The topic here focuses on the Risks of high finances faced by startups due to legislative and policy changes:
First of all, let us understand what is a startup and how it works
A startup is a growing company. It is based on a unique idea around a product or a service. To make it successful, it will need proper planning, market research, scalability, resources, etc.
- It provides a vision to a product with its unique characteristics;
- It creates a proper structure of the business model considering customers, distributions, and finance of the company.
- To understand the business model with regards to customers’ behavior i.e. is it acceptable in the marketplace by the customers or not?
A new trend in clothing, food, and cosmetics goods startup which we can see is that they offer customized products. This is a new evolution and as the products are more customer-centric, people are prone to go for such products.
In India, a very good example of it is SkinCraft. It was started in 2018 and now it is a well-known product. Its success secret is its satisfied customers, working on customer feedback, and its excellent marketing strategy.
To start a new startup or business, it has to go through many risk factors but out of all the risks, the greatest risk is the Legislative and Policy Risk. These risks are also known by the name Regulatory Risk
Legislative risks are regulations enforced by the government which can bring some significant changes. These changes can cause harm to the business. It can create huge misery for the investors. These risks are mainly caused by changes in government policies and regulations.
The policies which affect the most are related to Tax regulations and Trade policies. Although there are many schemes around tariffs and subsidies, there are changes that can still cost startups to pay a higher cost. This is the most important factor which investors consider while evaluating whether to invest in a particular startup.
Even after all the efforts taken by the Government to boost the growth of startups and businesses, the regulatory environment can cause the biggest risk. Starting a business is a lengthy procedure. If any company wants to avail of tax exemptions, one has to be to qualify an eligibility criterion (which is not difficult to achieve).
The government of India has taken several initiatives to encourage the growth of start-ups by providing easier IPR facilitation, a favorable taxation system, and easier compliance for the setting-up company, etc. Even after all the provisions made by GOI the start-up needs to face various obstacles like funding, insufficient skill, lack of marketing strategies, etc. On top of that, start-ups are under an obligation to operate in compliance with the laws and follow ethical behavior.
India still ranks 137th of 190 countries in the World Bank’s Starting a Business Ranking index.
Every change in the policy can create a problem for the companies. For example; a policy change in the excise duty on rubber from 20% to 30% will lead to an increase in the cost of rubber. Hence, prices will increase in the market.
The Startups which suffer the most because of legislative risk are in the Healthcare industry. Drug manufacturers and healthcare providers both need to go through legal issues related to Medicare, insurance coverage, license, documentation, and other customer payment issues.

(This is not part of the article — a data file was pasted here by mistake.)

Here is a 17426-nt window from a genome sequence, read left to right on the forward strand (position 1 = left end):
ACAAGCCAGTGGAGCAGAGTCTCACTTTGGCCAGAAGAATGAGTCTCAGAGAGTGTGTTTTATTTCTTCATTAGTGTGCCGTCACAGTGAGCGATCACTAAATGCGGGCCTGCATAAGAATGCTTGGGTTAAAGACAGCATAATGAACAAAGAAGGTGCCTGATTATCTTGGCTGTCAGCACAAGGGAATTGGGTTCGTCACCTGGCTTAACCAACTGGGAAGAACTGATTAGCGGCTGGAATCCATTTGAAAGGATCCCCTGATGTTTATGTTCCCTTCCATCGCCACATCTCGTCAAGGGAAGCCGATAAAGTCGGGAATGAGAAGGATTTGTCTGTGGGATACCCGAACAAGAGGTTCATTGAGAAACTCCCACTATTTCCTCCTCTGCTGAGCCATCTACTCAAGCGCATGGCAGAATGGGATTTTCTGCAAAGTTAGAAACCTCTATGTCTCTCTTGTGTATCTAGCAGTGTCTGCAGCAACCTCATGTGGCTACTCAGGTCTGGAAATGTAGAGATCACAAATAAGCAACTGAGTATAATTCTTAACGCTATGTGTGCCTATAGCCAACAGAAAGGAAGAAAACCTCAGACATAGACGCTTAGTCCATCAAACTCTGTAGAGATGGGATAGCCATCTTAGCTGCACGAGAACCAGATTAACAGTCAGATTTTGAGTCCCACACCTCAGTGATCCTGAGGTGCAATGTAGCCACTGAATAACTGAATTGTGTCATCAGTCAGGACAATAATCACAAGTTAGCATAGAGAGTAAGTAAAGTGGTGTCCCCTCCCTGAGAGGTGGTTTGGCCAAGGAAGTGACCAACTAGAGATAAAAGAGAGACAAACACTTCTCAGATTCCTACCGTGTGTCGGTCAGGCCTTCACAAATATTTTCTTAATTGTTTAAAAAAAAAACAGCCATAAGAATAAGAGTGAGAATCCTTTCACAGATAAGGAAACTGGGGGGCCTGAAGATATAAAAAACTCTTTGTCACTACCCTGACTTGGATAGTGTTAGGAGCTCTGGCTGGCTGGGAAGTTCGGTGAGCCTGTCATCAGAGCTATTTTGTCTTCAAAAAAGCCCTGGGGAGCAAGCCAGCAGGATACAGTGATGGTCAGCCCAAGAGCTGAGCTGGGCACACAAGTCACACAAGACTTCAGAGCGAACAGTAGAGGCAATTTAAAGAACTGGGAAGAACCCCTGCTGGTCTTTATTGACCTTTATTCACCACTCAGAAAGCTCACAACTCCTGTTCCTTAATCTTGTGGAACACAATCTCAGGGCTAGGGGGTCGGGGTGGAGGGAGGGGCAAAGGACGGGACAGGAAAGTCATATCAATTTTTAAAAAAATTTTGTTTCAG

Varun Gera, CEO HealthAssure says:
Varun Gera – CEO HealthAssure
All startups are challenged by regulatory, compliance and other elements in the early few years distracting their focus from their objective and being successful. Healthcare startups are no different and have to face a few more regulatory challenges in the form of licenses and other tedious regulatory requirements, especially for setting up a primary care centre. Other regulatory challenges faced by healthcare sector include increased cost due to service tax on essential products like insurance and other health service businesses providing healthcare to the public. Also, there is a requirement of licences for health service providers associated with insurers even though insurers themselves are already regulated.
Dr Adarsh Somashekar – Director and Consultant Pediatrician
He told ENN – “Healthcare companies face regulatory roadblocks at different points throughout establishment. Starting with the registration formalities, a typical new hospital requires clearances from at least 30 different agencies. This includes both local and central government agencies. Diverse procedural requirements, like X-rays, lab machines, pharmaceuticals, etc., call for unique approvals. The narcotics licence for controlled usage of drugs and pollution control mechanism certification, among many others, require separate clearances. In short, these take anywhere between three to six months for completion”
- Political instability
- Legal and regulatory constraints
- Local product safety and environmental laws
- Tax regulations
- Local labor laws
- Trade policies
- Currency regulations.
The start-ups should always go through all the legal requirements before starting a startup. Otherwise, the consequences can cost it a huge amount.
The startup should be aware of the licenses which need to be applied for as it is the most basic step taken before running a company. If the company has not obtained the proper license and still tries to run the company, they will be paying a huge amount in compensation for it. Even if the proper documentation of permit for the particular startup is not being done then also the consequences can affect the company adversely.
Gaining a license from government authority is not an easy task. It requires patience and sometimes a good amount of money in return.
Some of the licenses required by the companies are registration certificates, GST registration, FSSAI license, import and export code, Udyog Aadhar registration, etc.
Licenses obtained for goods and services like alcohol/ alcoholic beverages, electricity, guns, drugs and medicines, prohibited crops like marijuana or opium, tobacco, food products, human organs, etc is not an easy task and working for it without a license can end up the startup founder in the jail with a huge penalty fee in return as it comes under crime.